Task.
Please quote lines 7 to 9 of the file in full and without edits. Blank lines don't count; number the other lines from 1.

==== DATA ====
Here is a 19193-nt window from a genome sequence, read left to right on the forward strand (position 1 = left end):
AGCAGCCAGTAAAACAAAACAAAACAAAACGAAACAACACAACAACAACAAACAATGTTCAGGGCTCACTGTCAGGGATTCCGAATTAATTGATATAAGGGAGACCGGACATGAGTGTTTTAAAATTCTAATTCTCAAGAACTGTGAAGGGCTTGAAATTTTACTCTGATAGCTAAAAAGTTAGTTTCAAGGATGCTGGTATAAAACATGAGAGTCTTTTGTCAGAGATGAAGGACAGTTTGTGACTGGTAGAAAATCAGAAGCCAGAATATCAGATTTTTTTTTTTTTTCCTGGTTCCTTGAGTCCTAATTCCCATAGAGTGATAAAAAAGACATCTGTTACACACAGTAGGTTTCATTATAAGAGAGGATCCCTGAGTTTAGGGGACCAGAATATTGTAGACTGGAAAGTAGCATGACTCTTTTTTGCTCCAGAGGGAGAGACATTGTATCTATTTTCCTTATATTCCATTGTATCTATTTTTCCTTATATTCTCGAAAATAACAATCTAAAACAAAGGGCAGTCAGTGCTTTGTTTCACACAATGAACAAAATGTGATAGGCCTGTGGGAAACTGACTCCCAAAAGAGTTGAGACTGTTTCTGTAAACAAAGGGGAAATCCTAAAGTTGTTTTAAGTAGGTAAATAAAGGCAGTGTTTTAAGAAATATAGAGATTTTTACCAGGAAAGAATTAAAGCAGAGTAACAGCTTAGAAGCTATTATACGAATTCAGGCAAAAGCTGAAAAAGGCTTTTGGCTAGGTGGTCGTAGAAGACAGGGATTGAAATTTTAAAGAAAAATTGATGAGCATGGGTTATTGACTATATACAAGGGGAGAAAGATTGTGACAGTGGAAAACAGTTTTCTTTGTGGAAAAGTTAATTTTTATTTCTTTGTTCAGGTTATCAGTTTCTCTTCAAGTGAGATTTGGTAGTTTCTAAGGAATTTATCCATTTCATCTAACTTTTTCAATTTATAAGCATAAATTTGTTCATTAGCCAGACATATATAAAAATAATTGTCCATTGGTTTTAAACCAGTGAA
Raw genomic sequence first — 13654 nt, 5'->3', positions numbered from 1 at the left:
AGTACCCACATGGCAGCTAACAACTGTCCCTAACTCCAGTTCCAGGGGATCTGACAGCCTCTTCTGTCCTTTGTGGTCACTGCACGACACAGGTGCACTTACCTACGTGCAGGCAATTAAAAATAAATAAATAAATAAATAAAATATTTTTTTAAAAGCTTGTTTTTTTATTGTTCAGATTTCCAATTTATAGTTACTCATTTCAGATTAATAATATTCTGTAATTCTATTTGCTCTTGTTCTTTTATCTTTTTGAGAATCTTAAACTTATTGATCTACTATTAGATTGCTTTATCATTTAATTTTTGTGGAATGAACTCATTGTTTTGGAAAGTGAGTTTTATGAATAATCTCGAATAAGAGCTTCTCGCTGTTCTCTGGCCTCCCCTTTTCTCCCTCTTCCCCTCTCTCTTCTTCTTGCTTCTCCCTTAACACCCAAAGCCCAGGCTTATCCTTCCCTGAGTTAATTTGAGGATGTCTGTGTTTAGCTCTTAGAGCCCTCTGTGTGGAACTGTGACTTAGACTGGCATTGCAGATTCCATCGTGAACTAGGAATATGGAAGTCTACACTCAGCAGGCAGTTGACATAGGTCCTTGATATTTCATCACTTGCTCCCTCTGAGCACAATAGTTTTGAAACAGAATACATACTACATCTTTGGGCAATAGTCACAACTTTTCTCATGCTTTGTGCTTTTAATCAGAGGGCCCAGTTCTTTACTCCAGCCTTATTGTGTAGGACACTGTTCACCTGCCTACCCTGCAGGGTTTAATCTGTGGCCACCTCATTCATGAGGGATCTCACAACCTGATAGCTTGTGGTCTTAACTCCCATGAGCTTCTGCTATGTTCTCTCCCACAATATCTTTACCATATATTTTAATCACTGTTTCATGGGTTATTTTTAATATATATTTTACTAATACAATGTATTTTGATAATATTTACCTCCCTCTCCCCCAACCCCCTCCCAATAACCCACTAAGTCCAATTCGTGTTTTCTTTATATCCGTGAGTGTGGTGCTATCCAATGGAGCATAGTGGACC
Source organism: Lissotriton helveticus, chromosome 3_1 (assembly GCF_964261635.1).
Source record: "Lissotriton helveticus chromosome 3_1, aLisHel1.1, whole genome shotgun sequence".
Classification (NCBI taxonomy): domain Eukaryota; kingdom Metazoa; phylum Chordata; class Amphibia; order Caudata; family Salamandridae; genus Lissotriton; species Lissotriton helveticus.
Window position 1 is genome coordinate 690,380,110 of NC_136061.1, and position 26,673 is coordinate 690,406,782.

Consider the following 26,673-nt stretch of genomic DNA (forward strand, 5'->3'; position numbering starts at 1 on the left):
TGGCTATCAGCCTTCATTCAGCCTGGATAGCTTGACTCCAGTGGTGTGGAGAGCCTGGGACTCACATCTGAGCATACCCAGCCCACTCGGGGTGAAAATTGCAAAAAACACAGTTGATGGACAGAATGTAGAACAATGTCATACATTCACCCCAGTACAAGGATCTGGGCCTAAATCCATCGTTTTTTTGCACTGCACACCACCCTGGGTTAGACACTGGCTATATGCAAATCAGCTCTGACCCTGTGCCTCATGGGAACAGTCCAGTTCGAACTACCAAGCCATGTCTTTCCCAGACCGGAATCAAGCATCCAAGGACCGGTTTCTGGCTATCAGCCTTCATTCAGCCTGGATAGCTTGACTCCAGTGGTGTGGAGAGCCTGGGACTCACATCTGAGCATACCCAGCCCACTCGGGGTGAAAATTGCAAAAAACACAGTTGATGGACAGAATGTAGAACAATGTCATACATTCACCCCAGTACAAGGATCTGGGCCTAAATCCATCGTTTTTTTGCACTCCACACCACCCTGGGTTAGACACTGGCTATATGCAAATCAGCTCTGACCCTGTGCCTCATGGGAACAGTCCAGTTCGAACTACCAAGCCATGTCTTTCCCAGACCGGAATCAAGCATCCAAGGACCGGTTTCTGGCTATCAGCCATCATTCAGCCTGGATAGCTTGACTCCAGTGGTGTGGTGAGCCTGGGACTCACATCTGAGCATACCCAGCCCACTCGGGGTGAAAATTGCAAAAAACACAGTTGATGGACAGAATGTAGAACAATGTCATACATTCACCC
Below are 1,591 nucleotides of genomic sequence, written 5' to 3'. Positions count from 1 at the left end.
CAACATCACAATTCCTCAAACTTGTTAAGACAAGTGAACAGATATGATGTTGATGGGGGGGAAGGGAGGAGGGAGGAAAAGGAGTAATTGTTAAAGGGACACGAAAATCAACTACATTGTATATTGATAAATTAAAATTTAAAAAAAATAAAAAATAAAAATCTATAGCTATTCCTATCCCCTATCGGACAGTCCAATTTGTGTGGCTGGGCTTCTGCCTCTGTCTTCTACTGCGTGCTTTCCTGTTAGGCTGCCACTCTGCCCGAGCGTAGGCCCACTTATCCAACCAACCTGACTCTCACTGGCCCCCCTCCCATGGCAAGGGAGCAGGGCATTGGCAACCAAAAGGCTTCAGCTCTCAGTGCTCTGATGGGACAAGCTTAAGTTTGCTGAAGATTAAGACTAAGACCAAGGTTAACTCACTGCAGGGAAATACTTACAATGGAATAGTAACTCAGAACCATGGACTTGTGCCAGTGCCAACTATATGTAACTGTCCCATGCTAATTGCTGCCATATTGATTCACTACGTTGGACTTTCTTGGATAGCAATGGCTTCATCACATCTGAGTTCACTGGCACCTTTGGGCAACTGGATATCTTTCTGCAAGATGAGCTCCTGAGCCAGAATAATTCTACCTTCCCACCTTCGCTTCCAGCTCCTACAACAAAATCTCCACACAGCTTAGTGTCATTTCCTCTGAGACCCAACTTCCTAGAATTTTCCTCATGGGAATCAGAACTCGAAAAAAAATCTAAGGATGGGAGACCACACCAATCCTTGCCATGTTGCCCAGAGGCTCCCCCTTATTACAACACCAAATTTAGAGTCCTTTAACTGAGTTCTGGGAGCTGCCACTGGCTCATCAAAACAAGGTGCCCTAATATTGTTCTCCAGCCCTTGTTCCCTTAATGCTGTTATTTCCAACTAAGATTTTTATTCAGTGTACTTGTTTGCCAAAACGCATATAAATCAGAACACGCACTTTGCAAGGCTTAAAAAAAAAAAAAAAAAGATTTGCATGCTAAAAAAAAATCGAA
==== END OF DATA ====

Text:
Classification (NCBI taxonomy): domain Eukaryota; kingdom Metazoa; phylum Chordata; class Amphibia; order Caudata; family Salamandridae; genus Lissotriton; species Lissotriton helveticus.
Window position 1 is genome coordinate 690,380,110 of NC_136061.1, and position 26,673 is coordinate 690,406,782.

Consider the following 26,673-nt stretch of genomic DNA (forward strand, 5'->3'; position numbering starts at 1 on the left):